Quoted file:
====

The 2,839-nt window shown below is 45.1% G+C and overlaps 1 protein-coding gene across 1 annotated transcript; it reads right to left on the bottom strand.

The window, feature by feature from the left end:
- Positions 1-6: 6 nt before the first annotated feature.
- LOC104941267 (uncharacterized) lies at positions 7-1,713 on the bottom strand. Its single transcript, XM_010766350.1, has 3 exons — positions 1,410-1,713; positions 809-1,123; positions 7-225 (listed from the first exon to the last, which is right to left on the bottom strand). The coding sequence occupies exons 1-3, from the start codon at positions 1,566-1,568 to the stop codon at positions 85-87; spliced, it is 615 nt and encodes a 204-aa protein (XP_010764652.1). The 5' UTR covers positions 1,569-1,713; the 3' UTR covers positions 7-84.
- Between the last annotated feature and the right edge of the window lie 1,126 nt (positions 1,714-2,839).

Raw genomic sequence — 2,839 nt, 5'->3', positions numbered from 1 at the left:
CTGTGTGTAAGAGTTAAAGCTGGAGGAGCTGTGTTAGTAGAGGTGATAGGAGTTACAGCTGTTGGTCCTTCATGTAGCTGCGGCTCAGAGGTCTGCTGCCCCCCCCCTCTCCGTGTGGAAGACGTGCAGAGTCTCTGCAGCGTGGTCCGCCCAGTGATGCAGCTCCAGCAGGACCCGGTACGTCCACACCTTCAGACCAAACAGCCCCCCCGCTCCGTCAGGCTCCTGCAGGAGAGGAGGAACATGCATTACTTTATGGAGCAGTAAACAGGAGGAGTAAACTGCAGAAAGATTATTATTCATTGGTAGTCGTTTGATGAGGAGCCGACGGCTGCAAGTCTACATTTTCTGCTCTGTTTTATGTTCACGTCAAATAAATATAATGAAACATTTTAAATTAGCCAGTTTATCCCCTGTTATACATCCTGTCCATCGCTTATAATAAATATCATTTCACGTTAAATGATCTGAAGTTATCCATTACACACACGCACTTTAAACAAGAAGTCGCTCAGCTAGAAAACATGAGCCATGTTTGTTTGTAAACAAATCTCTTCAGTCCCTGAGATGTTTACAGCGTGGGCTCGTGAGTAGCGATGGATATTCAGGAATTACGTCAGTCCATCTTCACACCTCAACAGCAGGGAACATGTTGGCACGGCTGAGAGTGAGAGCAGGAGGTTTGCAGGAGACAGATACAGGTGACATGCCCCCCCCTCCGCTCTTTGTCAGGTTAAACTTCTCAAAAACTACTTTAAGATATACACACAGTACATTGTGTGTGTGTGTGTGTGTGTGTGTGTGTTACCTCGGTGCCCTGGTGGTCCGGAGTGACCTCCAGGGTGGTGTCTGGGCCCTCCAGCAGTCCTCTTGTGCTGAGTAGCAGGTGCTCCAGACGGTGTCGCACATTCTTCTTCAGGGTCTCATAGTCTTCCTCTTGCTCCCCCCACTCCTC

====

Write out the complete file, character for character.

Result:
The 2,839-nt window shown below is 45.1% G+C and overlaps 1 protein-coding gene across 1 annotated transcript; it reads right to left on the bottom strand.

The window, feature by feature from the left end:
- Positions 1-6: 6 nt before the first annotated feature.
- LOC104941267 (uncharacterized) lies at positions 7-1,713 on the bottom strand. Its single transcript, XM_010766350.1, has 3 exons — positions 1,410-1,713; positions 809-1,123; positions 7-225 (listed from the first exon to the last, which is right to left on the bottom strand). The coding sequence occupies exons 1-3, from the start codon at positions 1,566-1,568 to the stop codon at positions 85-87; spliced, it is 615 nt and encodes a 204-aa protein (XP_010764652.1). The 5' UTR covers positions 1,569-1,713; the 3' UTR covers positions 7-84.
- Between the last annotated feature and the right edge of the window lie 1,126 nt (positions 1,714-2,839).

Raw genomic sequence — 2,839 nt, 5'->3', positions numbered from 1 at the left:
CTGTGTGTAAGAGTTAAAGCTGGAGGAGCTGTGTTAGTAGAGGTGATAGGAGTTACAGCTGTTGGTCCTTCATGTAGCTGCGGCTCAGAGGTCTGCTGCCCCCCCCCTCTCCGTGTGGAAGACGTGCAGAGTCTCTGCAGCGTGGTCCGCCCAGTGATGCAGCTCCAGCAGGACCCGGTACGTCCACACCTTCAGACCAAACAGCCCCCCCGCTCCGTCAGGCTCCTGCAGGAGAGGAGGAACATGCATTACTTTATGGAGCAGTAAACAGGAGGAGTAAACTGCAGAAAGATTATTATTCATTGGTAGTCGTTTGATGAGGAGCCGACGGCTGCAAGTCTACATTTTCTGCTCTGTTTTATGTTCACGTCAAATAAATATAATGAAACATTTTAAATTAGCCAGTTTATCCCCTGTTATACATCCTGTCCATCGCTTATAATAAATATCATTTCACGTTAAATGATCTGAAGTTATCCATTACACACACGCACTTTAAACAAGAAGTCGCTCAGCTAGAAAACATGAGCCATGTTTGTTTGTAAACAAATCTCTTCAGTCCCTGAGATGTTTACAGCGTGGGCTCGTGAGTAGCGATGGATATTCAGGAATTACGTCAGTCCATCTTCACACCTCAACAGCAGGGAACATGTTGGCACGGCTGAGAGTGAGAGCAGGAGGTTTGCAGGAGACAGATACAGGTGACATGCCCCCCCCTCCGCTCTTTGTCAGGTTAAACTTCTCAAAAACTACTTTAAGATATACACACAGTACATTGTGTGTGTGTGTGTGTGTGTGTGTGTGTTACCTCGGTGCCCTGGTGGTCCGGAGTGACCTCCAGGGTGGTGTCTGGGCCCTCCAGCAGTCCTCTTGTGCTGAGTAGCAGGTGCTCCAGACGGTGTCGCACATTCTTCTTCAGGGTCTCATAGTCTTCCTCTTGCTCCCCCCACTCCTC